Why it’s an important distinction to make
At the beginning of each year and then many times throughout that year, article after article and blog after blog list and wax lyrical over the hottest emerging trends in commercial interior design. But what’s important is that we don’t let trends dictate our decisions; that we can take a step back and examine that trend to determine why it is rising in popularity and whether that popularity is due to something meaningful and/or revelatory, or merely something superficial and/or buzzworthy.
So…how can we tell the difference?
Trends, as is their nature, come and go…their popularity rises and falls, their visibility waxes and wanes. Evolutions may start out as trends, but they eventually, naturally, integrate into the fabric of the industry as time goes on. A trend that stands the test of time and earns the label of an evolution is always tied to a sense of logic – whether to the design elements, human benefit, practicality or to best practice.
Let’s take a look at colour. Trending colours such as rose gold in 2018 or, 40 years earlier, burnt sienna in 1978, burst into the living rooms and reception areas of interior spaces, accompanied by impassioned claims that they were ‘here to stay’. When excavating that trend, there’s no particular reason behind their popularity other than an in-the-moment preference.
Neutral and natural colours, such as specific shades of grey or brown, became integrated into the evolution of interior design because they were tied to something foundational or meaningful – whether to the colour spectrum or to elements in nature. Yes, there may be years where they are less prevalent, but they can never go out of style because of the inherent weight and internal logic. Certain greys will always offer a strong basis on which you can build contrast and certain browns will always conjure up feelings of a connection to the natural world – and no rising or falling buzz or chatter will ever change those lasting truths.
How do trends become evolutions?
Again, the way we can assess the staying power of a trend is by analysing what it brings to the table on a deeper level. Over the past few years, the integration of natural elements into the office environment has spiked in popularity. This trend hasn’t emerged for arbitrary or superficial reasons, but rather due to the link between natural elements and employee wellness. Unless we’re heading towards some version of a dystopia, it’s unlikely that wellness-informed designed is anything other than an overdue evolution, just as the medical profession has evolved to realise the importance of mental health. We want to maximise employee health in any way that we can, as the results are nothing but beneficial – for both the employee and the business as a whole.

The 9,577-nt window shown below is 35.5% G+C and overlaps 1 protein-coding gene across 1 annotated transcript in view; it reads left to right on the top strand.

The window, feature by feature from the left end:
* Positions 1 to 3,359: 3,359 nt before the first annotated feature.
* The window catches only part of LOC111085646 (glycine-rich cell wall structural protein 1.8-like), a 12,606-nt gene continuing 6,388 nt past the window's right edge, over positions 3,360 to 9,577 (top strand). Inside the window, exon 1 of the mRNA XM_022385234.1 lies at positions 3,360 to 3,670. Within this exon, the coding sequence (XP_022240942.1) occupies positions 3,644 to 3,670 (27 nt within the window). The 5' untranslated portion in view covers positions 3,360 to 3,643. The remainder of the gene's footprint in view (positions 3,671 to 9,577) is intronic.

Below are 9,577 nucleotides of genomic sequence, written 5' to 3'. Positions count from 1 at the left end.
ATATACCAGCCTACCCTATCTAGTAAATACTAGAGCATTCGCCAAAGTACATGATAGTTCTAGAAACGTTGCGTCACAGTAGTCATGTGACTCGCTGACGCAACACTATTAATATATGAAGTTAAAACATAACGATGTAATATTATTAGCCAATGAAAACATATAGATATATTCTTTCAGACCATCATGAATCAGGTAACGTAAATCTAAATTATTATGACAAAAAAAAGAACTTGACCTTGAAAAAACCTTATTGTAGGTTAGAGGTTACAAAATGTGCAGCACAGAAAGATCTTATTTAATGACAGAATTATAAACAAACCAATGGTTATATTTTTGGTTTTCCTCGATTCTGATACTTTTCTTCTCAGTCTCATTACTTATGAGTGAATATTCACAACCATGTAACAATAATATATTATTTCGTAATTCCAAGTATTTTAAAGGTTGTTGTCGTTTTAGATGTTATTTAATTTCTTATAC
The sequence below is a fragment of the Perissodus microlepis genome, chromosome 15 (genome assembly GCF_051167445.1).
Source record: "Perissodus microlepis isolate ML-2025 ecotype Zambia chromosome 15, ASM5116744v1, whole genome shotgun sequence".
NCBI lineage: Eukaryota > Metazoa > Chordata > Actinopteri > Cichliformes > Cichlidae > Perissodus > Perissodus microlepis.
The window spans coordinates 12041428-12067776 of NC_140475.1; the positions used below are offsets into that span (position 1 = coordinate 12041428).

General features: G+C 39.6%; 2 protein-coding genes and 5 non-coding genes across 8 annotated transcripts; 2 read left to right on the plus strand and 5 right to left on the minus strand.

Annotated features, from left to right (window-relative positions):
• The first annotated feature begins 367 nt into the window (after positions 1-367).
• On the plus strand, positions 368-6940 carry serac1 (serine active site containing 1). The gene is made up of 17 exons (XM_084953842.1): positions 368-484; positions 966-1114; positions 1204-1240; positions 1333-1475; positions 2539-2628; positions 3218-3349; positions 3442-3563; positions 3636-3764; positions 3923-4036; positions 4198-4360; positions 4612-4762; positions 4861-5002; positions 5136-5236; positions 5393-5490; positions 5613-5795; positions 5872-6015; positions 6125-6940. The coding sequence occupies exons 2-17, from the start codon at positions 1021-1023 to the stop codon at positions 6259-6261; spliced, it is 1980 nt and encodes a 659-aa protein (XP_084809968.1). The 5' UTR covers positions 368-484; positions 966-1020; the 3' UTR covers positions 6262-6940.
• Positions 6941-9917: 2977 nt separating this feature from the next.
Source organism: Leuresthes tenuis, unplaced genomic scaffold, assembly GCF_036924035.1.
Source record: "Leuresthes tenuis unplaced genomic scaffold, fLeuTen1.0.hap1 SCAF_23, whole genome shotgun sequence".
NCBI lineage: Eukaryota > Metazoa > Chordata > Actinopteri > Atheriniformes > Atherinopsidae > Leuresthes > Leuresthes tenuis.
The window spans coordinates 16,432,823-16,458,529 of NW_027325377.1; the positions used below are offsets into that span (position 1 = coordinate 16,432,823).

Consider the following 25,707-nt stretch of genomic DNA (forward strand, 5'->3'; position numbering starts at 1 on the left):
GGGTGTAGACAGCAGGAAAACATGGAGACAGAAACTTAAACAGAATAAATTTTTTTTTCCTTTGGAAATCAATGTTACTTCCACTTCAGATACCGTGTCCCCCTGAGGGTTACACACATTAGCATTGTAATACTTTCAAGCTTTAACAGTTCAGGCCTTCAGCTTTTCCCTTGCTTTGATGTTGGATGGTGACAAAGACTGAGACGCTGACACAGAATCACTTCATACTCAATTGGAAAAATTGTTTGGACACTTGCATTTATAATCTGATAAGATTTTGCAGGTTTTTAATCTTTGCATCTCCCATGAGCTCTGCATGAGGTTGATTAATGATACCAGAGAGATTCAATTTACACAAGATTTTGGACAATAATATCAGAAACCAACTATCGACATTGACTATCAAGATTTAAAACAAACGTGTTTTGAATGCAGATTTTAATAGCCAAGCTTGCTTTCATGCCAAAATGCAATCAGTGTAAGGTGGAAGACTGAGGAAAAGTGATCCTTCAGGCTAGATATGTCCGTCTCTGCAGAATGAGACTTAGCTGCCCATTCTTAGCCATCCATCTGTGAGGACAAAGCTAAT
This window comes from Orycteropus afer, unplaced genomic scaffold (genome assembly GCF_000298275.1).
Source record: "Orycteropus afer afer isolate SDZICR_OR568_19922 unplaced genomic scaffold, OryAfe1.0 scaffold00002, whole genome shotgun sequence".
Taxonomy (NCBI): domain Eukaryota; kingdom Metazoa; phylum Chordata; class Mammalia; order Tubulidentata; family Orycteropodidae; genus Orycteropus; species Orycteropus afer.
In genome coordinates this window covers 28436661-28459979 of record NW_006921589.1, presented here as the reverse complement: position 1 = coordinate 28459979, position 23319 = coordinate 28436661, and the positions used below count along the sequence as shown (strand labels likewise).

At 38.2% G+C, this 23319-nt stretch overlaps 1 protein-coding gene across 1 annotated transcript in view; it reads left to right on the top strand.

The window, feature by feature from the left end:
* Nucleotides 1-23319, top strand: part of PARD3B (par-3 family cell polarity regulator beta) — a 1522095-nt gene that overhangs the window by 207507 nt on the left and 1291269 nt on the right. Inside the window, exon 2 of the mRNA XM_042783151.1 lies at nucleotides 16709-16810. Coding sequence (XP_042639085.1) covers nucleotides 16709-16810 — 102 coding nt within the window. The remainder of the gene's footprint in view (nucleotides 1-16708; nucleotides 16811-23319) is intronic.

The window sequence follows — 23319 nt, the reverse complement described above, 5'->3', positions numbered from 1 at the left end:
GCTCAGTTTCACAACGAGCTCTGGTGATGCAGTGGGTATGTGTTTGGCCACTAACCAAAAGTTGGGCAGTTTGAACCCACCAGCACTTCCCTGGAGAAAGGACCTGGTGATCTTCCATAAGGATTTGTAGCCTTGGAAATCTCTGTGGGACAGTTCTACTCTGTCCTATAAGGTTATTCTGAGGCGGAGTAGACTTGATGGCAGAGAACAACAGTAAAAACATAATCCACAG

Similarly, all signs suggest that design that facilitates increased functionality is also a trend-cum-evolution. Unless the industry regresses, we can’t imagine a world where the less functionality, the better, as who would prefer wasted space over increased flexibility, productivity and potential? Even in a situation where conservatism makes a comeback, the inherent logic of maximising functionality through design is irrefutable.
Avoiding the flash in the pan
The reason we’ve made this distinction between a trend and an evolution is simple: it allows us to err on the side of timelessness. Nobody wants to devote the time, money and resources required to build or renovate or upgrade using design choices that feel outdated by the time they’re implemented. The more a detail or decision is rooted in something meaningful or logical, the less likely it is to come with a use-by date.
If you haven’t yet noticed, we love walking, admiring and discussing the landscape of commercial interior design. What we love even more is helping clients into beautiful, brand fit, functional offices that delight, excite and stand the test of time. To us “love your workplace” is more than a tagline, it’s our inspiration and our work. And we love our work.